Long leafed Yellowwood

60113+Of the various specie of podocarpus, and as the name implies, the long leafed yellowwood, Podocarpus henkelii, has the longest leaves. They can get about six inches long, and hang elegantly from upwardly curving branches. This glossy evergreen foliage can be quite dense. It is dark green in full sun, and can be a slightly bluish in partial shade, particularly as new growth develops.

Mature trees have the potentially to get a bit taller than second story eaves, and nearly as broad, but are typically kept shorter. Most grow as big fluffy shrubbery or as informal hedges. Long leafed yellowwood can be pruned (but not shorn) into a handsome formal hedge, or even espaliered against a fence. It prefers somewhat regular watering and well drained soil. It might be unhappy in dense soil. Fertilizer can improve color and density if foliage gets distressed.

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Domingo Pine

90102The big name of this little pine takes some explaining. Domingo pine is a cultivator of an interspecific hybrid of two distinct specie, Eastern white pine, Pinus strobus, and Mexican white pine, Pinus ayacahuite. Until a better name in invented, it is known as Pinus strobus X ayacahuite ‘Domingo’. It is typically but incorrectly abbreviated as Pinus ‘Domingo’, or Pinus strobus ‘Domingo’.

Like many hybrids, Domingo pine got the best of both parents, and also stays compact enough for suburban gardens. Although not quite as soft and blue as Eastern white pine, its finely textured and dense pine needle foliage has a grayish sheen to it. Like the Mexican white pine, it does not need much water once established. It wants full sun exposure but is otherwise not demanding.

Young trees may seem to grow quickly, but growth slows significantly with maturity so that trees to not get much taller than second story eaves. Their typically conical form does not get much more than half as wide as tall. They look best where they have room to stay well branched from top to bottom. Because they are not very big, clearance pruning of lower limbs comprises their symmetry.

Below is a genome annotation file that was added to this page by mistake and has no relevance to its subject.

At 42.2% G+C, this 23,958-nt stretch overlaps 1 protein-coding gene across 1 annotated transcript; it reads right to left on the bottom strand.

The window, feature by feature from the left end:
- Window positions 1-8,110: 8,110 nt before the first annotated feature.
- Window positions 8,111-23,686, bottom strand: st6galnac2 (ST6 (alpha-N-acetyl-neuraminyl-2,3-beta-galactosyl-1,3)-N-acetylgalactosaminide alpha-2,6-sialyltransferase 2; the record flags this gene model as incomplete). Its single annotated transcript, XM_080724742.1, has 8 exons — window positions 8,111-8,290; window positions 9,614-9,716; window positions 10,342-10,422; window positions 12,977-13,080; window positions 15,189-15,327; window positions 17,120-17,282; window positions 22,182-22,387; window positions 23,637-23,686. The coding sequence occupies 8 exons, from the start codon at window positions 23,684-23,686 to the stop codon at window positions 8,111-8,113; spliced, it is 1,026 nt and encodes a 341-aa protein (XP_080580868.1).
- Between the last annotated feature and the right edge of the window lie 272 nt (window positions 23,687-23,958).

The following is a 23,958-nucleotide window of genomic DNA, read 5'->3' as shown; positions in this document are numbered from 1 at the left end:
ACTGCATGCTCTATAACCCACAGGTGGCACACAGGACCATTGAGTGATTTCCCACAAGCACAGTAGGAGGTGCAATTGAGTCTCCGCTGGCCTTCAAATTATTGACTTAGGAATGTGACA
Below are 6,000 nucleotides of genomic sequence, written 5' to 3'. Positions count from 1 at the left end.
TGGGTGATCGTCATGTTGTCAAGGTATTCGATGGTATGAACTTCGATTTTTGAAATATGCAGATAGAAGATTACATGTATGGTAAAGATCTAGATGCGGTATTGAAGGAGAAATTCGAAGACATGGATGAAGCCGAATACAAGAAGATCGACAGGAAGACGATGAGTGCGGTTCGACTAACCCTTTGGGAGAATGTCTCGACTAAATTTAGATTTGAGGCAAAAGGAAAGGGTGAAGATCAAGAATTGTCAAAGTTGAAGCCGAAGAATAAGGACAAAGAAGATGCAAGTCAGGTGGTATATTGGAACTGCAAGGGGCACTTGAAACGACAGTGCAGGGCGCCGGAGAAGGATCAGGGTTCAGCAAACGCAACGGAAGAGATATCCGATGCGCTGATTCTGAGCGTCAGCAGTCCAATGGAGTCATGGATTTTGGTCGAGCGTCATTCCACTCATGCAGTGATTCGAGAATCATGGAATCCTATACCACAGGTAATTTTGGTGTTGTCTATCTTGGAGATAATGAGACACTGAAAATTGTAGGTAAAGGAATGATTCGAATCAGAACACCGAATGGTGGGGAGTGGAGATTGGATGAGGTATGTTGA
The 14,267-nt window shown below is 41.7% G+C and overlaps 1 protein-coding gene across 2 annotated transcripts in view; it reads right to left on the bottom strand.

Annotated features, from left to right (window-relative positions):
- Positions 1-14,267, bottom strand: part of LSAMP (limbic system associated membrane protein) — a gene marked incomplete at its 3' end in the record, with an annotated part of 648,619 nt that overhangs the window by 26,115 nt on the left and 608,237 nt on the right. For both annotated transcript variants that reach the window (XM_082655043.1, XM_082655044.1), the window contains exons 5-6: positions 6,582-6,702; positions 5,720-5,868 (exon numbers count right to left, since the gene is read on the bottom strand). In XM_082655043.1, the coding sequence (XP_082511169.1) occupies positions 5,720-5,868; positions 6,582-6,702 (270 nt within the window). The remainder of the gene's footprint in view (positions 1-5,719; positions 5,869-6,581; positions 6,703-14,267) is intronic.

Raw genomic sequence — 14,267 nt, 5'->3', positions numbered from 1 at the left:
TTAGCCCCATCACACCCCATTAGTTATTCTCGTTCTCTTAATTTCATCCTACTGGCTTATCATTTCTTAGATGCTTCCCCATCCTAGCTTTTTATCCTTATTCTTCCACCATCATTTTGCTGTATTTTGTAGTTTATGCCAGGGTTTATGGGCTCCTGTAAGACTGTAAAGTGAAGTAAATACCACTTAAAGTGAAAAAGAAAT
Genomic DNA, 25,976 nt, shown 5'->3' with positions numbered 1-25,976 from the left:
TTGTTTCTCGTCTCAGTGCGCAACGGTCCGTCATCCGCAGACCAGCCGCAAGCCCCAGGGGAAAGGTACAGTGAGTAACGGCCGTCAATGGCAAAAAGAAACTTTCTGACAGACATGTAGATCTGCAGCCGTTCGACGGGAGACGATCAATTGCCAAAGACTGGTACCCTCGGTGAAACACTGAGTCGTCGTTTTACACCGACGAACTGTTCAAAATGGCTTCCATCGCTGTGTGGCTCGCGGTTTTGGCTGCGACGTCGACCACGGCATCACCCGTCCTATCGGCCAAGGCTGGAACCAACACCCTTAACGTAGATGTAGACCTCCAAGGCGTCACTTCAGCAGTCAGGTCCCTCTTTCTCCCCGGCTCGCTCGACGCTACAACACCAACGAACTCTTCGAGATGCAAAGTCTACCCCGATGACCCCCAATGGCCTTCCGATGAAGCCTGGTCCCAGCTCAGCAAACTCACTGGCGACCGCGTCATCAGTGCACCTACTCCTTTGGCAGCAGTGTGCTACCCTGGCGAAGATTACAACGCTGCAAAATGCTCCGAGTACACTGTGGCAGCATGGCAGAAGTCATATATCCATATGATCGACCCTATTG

Living Christmas Trees Grow Up

81031All around town, there are Italian stone pines, Canary Island pines, Monterey pines and Aleppo pines that are much too big for the home gardens that they live in. Some are too close to pavement or foundations. Others are under utility cables. Many are shading or crowding out other more desirable plants. What most have in common is that they started out as living Christmas trees.

Because they seem to be so cute and innocent when they are decorated in a small pot, living Christmas trees very often get planted where they really do not belong. Not much consideration is given to their true potential. Pines are innately difficult to contain, and can not easily be pruned back for confinement once they get growing in a space that is not spacious enough for them.

Living Christmas trees simply are not often the horticulturally responsible option for Christmas trees that we would like to believe that they are. Very few end up in good situations where they have room to grow. Planting them in the wild is not practical, since their roots are too confined to survive without watering. Because they are not native, they should not be planted in the wild anyway.

Contrary to popular belief, the most popular of the living Christmas trees do not do well in containers long enough to function as Christmas trees for more than just a few years. Some spruces and small pines can be happy in containers for many years, but can be demanding. If their roots get too disfigured, they are less likely to adapt to the landscape when they outgrow containment.

Ironically, cut Christmas trees are usually more practical than living Christmas trees. They may seem to be expensive, but they are less expensive than living Christmas trees of good quality (unless a living Christmas tree functions for a few years.) Even though they are bigger, cut Christmas trees are not as heavy and unwieldy as the big tubs of soil needed to sustain living trees.

Cut Christmas trees are not harvested from forests, but are grown on farms like any other horticultural commodity. There should be no guilt associated with bringing one into the home. In the end, they can be composted or otherwise recycled like green-waste. There is no long term commitment, and no need to provide accommodations for an eventually humongous tree in the garden.

Those who insist on procuring a living Christmas tree should choose responsibly, and be ready to accommodate a growing young tree. Although not big enough to be real Christmas trees, dwarf Alberta spruce like those in the picture above are sometimes decorated as a small live Christmas tree. They happen to be conducive to confinement in proportionate pots. One in the ground, they grow like strictly conical shrubs that do not get big enough to cause problems.